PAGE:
Synonyms: Cholesterol, cholesterol. Blood cholesterol, Cholesterol, Chol, Cholesterol total.
Brief characteristics of the analyte Total cholesterol
About 80% of all cholesterol is synthesized by the human body (liver, intestines, kidneys, adrenal glands, gonads), and the remaining 20% comes from food of animal origin (meat, butter, eggs). Cholesterol is insoluble in water; it is transported in the blood in lipoprotein complexes. There are fractions of high-density lipoprotein cholesterol (HDL), low-density lipoprotein cholesterol (LDL), very-low-density lipoprotein cholesterol (VLDL), and some others that differ in composition and functions. Total cholesterol includes cholesterol contained in all types of circulating lipoproteins, esterified and free.
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The content of cholesterol in the blood largely depends on age. Its level at birth is less than 3.0 mmol / l, then gradually increases. Emerging differences in its concentration are associated with gender. In men, the concentration of cholesterol in the blood increases in early and middle age and decreases in old age. In women, cholesterol levels increase more slowly with age, up to menopause; in the future, it may exceed cholesterol levels in men. The described age-related changes in the content of cholesterol in the blood are associated with the action of sex hormones: estrogens reduce, and androgens increase the level of total cholesterol. During pregnancy, there is a physiological increase in total cholesterol levels.
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The determination of cholesterol is mainly used to assess the risk of developing atherosclerosis and in the diagnosis of any type of lipid metabolism disorder. It has been established that elevated blood cholesterol levels contribute to the development of vascular atherosclerosis and coronary heart disease. The level of total cholesterol in combination with data on existing diseases, age, gender, blood pressure, the fact of smoking, is taken into account when assessing the individual risk of developing severe complications of cardiovascular diseases (myocardial infarction or stroke) according to the SCORE (Systematic Coronary Risk Evaluation) scale. It is advisable to investigate cholesterol in combination with the determination of triglycerides (see test No. 30), HDL cholesterol (see Test No. 32), the calculation of non-HDL cholesterol (see Test No. NHDL) and LDL cholesterol (see Test No. 33), since for a correct assessment of cardiovascular risks it is important to understand the ratio of different fractions of lipoproteins. Thus, high HDL cholesterol indicates a low risk, and the detection of an increased concentration of triglycerides, in combination with a decrease in HDL, makes it possible to suspect certain pathological conditions (including metabolic syndrome, and insulin resistance), which are themselves associated with increased cardiovascular risk.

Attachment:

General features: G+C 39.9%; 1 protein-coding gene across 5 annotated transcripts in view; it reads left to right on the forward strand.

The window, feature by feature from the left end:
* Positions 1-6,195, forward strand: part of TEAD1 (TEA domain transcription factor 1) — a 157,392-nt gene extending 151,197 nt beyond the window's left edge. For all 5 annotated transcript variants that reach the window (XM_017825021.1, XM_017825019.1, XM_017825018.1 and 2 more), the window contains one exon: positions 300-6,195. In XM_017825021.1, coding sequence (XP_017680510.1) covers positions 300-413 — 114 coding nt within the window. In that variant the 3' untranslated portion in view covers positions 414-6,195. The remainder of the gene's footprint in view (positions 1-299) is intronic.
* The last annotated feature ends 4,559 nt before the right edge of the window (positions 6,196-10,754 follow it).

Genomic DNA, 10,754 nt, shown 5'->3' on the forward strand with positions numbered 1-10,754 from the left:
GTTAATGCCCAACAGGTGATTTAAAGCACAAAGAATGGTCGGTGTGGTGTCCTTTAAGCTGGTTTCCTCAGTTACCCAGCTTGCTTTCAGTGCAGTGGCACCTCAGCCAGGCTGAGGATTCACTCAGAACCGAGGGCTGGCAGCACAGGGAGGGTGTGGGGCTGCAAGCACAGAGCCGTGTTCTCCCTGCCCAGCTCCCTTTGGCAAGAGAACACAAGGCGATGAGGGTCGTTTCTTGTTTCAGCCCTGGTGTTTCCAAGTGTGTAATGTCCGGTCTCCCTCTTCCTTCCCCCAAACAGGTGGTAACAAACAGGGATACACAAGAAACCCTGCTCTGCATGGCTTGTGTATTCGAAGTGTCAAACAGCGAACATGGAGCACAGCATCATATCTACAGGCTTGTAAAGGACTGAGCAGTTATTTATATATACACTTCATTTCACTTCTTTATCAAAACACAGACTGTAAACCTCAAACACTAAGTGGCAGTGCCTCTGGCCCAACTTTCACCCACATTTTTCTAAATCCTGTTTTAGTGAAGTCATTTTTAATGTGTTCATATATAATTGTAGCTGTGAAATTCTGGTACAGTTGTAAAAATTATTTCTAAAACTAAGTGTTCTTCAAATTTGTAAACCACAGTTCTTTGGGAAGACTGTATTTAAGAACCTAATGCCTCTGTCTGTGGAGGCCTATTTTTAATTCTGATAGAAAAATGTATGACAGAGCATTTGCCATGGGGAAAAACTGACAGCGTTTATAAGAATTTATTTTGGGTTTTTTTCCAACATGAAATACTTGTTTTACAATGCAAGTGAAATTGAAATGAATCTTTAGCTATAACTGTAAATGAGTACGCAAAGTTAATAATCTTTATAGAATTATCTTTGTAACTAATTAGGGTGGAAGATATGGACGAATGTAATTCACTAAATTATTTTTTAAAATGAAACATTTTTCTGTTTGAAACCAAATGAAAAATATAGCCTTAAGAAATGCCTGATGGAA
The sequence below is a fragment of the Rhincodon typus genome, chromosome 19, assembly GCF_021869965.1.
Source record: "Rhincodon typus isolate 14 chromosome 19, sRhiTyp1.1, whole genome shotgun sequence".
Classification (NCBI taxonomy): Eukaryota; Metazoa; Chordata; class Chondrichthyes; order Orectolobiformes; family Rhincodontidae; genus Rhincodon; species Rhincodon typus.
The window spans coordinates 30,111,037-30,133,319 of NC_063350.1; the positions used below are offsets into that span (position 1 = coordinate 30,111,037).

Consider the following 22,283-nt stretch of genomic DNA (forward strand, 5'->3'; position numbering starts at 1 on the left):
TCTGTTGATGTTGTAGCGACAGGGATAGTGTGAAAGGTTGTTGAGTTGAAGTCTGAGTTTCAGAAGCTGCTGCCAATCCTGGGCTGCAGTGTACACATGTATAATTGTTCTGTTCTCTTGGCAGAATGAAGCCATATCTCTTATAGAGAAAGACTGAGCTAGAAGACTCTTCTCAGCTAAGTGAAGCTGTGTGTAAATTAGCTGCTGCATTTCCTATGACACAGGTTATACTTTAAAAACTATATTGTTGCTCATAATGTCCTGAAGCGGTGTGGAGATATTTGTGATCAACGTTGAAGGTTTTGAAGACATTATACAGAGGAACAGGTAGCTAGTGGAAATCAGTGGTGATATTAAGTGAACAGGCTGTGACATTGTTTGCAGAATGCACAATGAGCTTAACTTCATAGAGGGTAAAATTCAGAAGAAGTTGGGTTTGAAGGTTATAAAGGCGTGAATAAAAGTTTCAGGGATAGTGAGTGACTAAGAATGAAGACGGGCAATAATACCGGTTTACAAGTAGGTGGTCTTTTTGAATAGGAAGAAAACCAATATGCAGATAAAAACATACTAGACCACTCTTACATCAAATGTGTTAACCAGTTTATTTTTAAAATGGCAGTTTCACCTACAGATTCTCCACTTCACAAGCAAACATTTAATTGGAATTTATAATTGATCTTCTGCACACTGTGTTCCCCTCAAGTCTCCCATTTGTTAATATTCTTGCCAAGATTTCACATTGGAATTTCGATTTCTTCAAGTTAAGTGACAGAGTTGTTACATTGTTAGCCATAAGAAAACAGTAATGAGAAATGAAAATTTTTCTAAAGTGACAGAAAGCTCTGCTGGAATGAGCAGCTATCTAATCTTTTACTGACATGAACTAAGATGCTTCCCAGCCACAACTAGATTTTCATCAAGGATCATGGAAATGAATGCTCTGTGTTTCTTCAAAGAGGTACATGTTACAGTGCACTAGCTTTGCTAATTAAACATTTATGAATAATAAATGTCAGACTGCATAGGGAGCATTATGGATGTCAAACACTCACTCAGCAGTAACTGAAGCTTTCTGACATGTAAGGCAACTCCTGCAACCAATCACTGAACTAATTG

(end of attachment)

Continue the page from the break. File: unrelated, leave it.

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What is the purpose of determining the level of cholesterol in the blood?
A change in diet can reduce blood cholesterol levels by 10-15%, although sensitivity to changes in dietary cholesterol levels and the effect of diet on cholesterol levels can be expressed differently in different people. To reduce the risk of complications of cardiovascular diseases, it is recommended to maintain the concentration of total cholesterol in the blood below 5.0 mmol / l. The therapeutic goal of lipid-lowering therapy is to lower LDL cholesterol levels.
Disorders of cholesterol metabolism, accompanied by an increase in its content in the blood, are characteristic of hypothyroidism. Secondary hypercholesterolemia is also observed in hepatic cholestasis, nephrotic syndrome, chronic renal failure, gout, diabetes, and other diseases. Before starting therapy with lipid-lowering drugs, diseases that lead to an increase in cholesterol levels should be excluded.
The level of cholesterol reflects the activity of synthesis processes in the liver. In severe liver damage, there is a significant decrease in the concentration of cholesterol in the blood. Acute tissue injury also causes a marked drop in total and LDL cholesterol levels. It begins within the first day after a heart attack, surgery, or septicemia and can reach a 40% reduction from baseline. Lipid levels do not return to normal for up to three months. Therefore, a lipid study to assess the risk of atherosclerosis should not be performed within three months after acute conditions.
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